John Moore McCarty
John Moore McCarty was a charismatic leader at the University of Florida long before his days as a law student. As a UF undergraduate, McCarty was selected by the UF administration as one of ten outstanding freshman in 1934, served on the Executive Committee of Student Government in 1935, was inducted into Florida Blue Key in 1936, and served as secretary-treasurer of the student body in 1937. McCarty was also a three-time letterman, playing on the varsity football and basketball teams, and serving as manager of the baseball team. He also participated in Advanced Military Training (the precursor to current ROTC), achieving the rank of major in his senior year, as well as serving as president of his fraternity, Sigma Phi Epsilon.
After graduating from UF in 1937 with an Arts & Sciences degree, McCarty continued his tradition of leadership while attending UF’s law school, where he served as Homecoming chairman in 1939 and was elected student body president in 1941. A life long Episcopalian, McCarty served five years on the vestry of the Chapel of the Incarnation and was selected by the Bishop as student pastor in 1941. He also found time to serve as a member of the John Marshall Debating Society and the intra-mural athletic board, as well as to represent UF on the Executive Committee of the National Student Federation. McCarty graduated from law school in 1941 and immediately went into private practice with Liddon & Fee in his home town of Ft. Pierce, Florida, focusing on general civil practice.
His civil practice duties were cut short when he was called to active combat duty in the Army during World War II, where he served in the Pacific theater of operations, earning the Bronze Star while commanding the 292nd Joint Assault Company of the 77th Infantry Division, and taking part in the amphibious landings on Guam, the Phillipines, and Okinawa, as well as the original occupation of Japan.
Upon returning from the war in 1945, he established his own law practice and began to put his maturity and leadership skills to work to pave the way for a truly exceptional career.
In 1948 and 1952, he served as campaign manager and chief of staff to his brother, Florida Gov. Dan McCarty, which enabled him in 1953 to play a key role as part of a small group that lobbied for and implemented the legislation to establish the College of Medicine at UF.
In 1957, McCarty was appointed judge of the 9th Judicial District, and served as a circuit judge until his resignation in 1959, whereupon he mounted an unsuccessful campaign for Governor in 1960.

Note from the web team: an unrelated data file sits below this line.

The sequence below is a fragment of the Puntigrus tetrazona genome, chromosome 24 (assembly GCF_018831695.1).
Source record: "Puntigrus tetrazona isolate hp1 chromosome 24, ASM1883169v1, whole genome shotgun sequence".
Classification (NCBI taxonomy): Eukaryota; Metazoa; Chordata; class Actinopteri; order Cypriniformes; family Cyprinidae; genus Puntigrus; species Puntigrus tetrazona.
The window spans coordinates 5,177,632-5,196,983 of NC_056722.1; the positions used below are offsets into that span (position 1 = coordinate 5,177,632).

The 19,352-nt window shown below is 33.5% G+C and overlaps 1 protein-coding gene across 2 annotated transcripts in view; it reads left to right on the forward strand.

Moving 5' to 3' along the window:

He was elected to the Florida Senate in 1962 and re-elected in 1966. McCarty also was a member of the influential 1968 Constitution Revision Commission, which allowed him to participate in the last major changes to Florida’s Constitution, which established the state’s modern-day judicial system.
McCarty served on the first Supreme Court Nominating Commission along with past Heritage of Leadership inductees Dixie Beggs (2003) and John Wigginton (2006). He also served on the American Bar Association House of Delegates, the Florida Bar Board of Governors, and as a director of the American Judicature Society. He was elected and served as president of the Florida Bar in 1971-1972.
McCarty’s contributions to the university he revered were even more evident when he served as chair of the UF College of Law’s first capital campaign in the early 80s, which led to the construction of Bruton-Geer Hall at the law school. He also was a founding member of the University of Florida Foundation and Law Center Association, receiving the Trustees’ Award in 1981, and served as a member of the UF President’s Council and Gator Boosters. He has been named to both the Florida Blue Key Hall of Fame and to UF’s Hall of Fame, and was designated a Distinguished Alumni in 1973.
In addition to his legal career, McCarty maintained business interests in citrus groves and cattle ranching in Ft. Pierce. His community involvement included serving on the Board of Directors for Florida Power and Light Company, the Port St. Lucie Bank, the Ft. Pierce Memorial Hospital and as a state director of the Orange Bowl. In addition, he was a Senior Warden and Sunday school superintendent at St. Andrew’s Episcopal Church, president of Rotary, and an active member of the Junior Chamber of Commerce, all in Fort Pierce.
McCarty is survived by his daughter Margaret M. Monahan, her husband Michael O. Monahan, and their two children, Lillian L. Boudrias (UF JD anticipated Spring 2008) and Chester J. Boudrias; his son, Thomas C. McCarty (JD 82), his wife Anne W. McCarty, and their three children, John T. McCarty, Merrill E. McCarty and Anne M. McCarty; two granddaughters, Michelle M. Iverson and Lee Anne M. Hilsman, the daughters of son John M. McCarty, Jr, who passed away in 1995. McCarty was predeceased by his wife, Louise Fosgate McCarty, in 1979.
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